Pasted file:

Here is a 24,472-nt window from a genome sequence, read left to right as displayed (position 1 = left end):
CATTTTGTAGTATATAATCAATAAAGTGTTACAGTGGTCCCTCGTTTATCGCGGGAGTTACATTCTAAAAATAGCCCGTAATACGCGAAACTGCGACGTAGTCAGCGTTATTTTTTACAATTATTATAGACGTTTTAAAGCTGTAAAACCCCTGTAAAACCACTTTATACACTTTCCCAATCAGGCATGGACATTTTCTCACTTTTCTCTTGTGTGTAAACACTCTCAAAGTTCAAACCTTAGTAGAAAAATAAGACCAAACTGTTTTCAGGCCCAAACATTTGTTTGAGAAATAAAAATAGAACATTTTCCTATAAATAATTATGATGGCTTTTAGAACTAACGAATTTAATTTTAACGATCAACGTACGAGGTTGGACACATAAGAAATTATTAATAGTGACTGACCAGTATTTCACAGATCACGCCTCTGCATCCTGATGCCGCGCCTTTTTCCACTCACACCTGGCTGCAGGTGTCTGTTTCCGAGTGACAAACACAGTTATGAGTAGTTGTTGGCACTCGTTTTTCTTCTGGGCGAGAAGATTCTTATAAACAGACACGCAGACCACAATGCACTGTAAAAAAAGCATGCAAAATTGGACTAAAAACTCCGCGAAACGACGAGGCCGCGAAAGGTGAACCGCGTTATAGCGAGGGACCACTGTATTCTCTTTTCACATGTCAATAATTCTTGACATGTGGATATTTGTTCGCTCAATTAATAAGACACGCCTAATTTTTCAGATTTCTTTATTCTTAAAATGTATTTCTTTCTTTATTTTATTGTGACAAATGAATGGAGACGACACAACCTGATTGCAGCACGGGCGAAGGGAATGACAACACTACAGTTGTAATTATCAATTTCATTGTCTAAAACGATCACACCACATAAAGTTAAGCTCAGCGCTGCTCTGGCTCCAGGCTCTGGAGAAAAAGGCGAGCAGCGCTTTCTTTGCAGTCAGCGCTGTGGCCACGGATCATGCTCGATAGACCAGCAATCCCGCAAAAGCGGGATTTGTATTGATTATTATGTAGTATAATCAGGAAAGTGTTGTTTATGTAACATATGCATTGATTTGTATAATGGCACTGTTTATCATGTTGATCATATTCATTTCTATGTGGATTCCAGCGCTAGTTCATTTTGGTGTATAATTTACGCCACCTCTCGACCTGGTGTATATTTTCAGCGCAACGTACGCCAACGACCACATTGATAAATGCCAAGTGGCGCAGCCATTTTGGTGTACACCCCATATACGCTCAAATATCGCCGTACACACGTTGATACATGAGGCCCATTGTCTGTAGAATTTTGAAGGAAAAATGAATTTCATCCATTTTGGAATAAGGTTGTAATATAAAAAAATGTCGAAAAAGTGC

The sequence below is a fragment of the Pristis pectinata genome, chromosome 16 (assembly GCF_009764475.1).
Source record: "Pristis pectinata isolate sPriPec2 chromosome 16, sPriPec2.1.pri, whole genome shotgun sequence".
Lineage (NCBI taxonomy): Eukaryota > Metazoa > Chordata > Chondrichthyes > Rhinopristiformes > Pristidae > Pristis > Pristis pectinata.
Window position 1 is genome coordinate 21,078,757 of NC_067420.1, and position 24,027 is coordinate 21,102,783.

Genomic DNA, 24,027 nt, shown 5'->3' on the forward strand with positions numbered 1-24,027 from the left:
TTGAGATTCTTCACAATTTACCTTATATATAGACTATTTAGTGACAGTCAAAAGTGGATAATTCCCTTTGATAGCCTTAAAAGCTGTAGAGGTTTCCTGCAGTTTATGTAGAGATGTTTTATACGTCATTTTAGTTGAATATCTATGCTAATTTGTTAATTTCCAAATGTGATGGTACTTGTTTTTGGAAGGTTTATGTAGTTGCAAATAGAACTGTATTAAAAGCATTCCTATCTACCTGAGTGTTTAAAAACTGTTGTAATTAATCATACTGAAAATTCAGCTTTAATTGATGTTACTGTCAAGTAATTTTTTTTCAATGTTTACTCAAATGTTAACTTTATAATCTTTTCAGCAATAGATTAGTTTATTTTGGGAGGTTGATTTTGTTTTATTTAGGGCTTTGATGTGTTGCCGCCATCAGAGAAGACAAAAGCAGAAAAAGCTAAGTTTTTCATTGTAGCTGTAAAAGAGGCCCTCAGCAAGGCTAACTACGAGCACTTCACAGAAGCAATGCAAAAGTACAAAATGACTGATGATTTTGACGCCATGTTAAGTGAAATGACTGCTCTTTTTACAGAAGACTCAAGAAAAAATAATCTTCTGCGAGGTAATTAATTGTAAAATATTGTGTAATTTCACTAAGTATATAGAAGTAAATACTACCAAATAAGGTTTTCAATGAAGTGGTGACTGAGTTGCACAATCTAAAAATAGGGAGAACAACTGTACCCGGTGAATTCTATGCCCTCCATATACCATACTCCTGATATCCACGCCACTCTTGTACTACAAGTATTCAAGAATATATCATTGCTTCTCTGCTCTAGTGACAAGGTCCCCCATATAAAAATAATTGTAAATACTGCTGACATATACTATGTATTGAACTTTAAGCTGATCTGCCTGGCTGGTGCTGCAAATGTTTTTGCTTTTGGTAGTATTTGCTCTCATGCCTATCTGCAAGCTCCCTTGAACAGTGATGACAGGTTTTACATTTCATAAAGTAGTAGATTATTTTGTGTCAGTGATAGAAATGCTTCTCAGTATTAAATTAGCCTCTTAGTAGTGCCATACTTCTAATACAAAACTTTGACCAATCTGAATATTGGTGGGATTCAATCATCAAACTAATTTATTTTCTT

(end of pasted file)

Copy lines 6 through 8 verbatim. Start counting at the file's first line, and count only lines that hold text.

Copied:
Window position 1 is genome coordinate 21,078,757 of NC_067420.1, and position 24,027 is coordinate 21,102,783.

Genomic DNA, 24,027 nt, shown 5'->3' on the forward strand with positions numbered 1-24,027 from the left:
TTGAGATTCTTCACAATTTACCTTATATATAGACTATTTAGTGACAGTCAAAAGTGGATAATTCCCTTTGATAGCCTTAAAAGCTGTAGAGGTTTCCTGCAGTTTATGTAGAGATGTTTTATACGTCATTTTAGTTGAATATCTATGCTAATTTGTTAATTTCCAAATGTGATGGTACTTGTTTTTGGAAGGTTTATGTAGTTGCAAATAGAACTGTATTAAAAGCATTCCTATCTACCTGAGTGTTTAAAAACTGTTGTAATTAATCATACTGAAAATTCAGCTTTAATTGATGTTACTGTCAAGTAATTTTTTTTCAATGTTTACTCAAATGTTAACTTTATAATCTTTTCAGCAATAGATTAGTTTATTTTGGGAGGTTGATTTTGTTTTATTTAGGGCTTTGATGTGTTGCCGCCATCAGAGAAGACAAAAGCAGAAAAAGCTAAGTTTTTCATTGTAGCTGTAAAAGAGGCCCTCAGCAAGGCTAACTACGAGCACTTCACAGAAGCAATGCAAAAGTACAAAATGACTGATGATTTTGACGCCATGTTAAGTGAAATGACTGCTCTTTTTACAGAAGACTCAAGAAAAAATAATCTTCTGCGAGGTAATTAATTGTAAAATATTGTGTAATTTCACTAAGTATATAGAAGTAAATACTACCAAATAAGGTTTTCAATGAAGTGGTGACTGAGTTGCACAATCTAAAAATAGGGAGAACAACTGTACCCGGTGAATTCTATGCCCTCCATATACCATACTCCTGATATCCACGCCACTCTTGTACTACAAGTATTCAAGAATATATCATTGCTTCTCTGCTCTAGTGACAAGGTCCCCCATATAAAAATAATTGTAAATACTGCTGACATATACTATGTATTGAACTTTAAGCTGATCTGCCTGGCTGGTGCTGCAAATGTTTTTGCTTTTGGTAGTATTTGCTCTCATGCCTATCTGCAAGCTCCCTTGAACAGTGATGACAGGTTTTACATTTCATAAAGTAGTAGATTATTTTGTGTCAGTGATAGAAATGCTTCTCAGTATTAAATTAGCCTCTTAGTAGTGCCATACTTCTAATACAAAACTTTGACCAATCTGAATATTGGTGGGATTCAATCATCAAACTAATTTATTTTCTT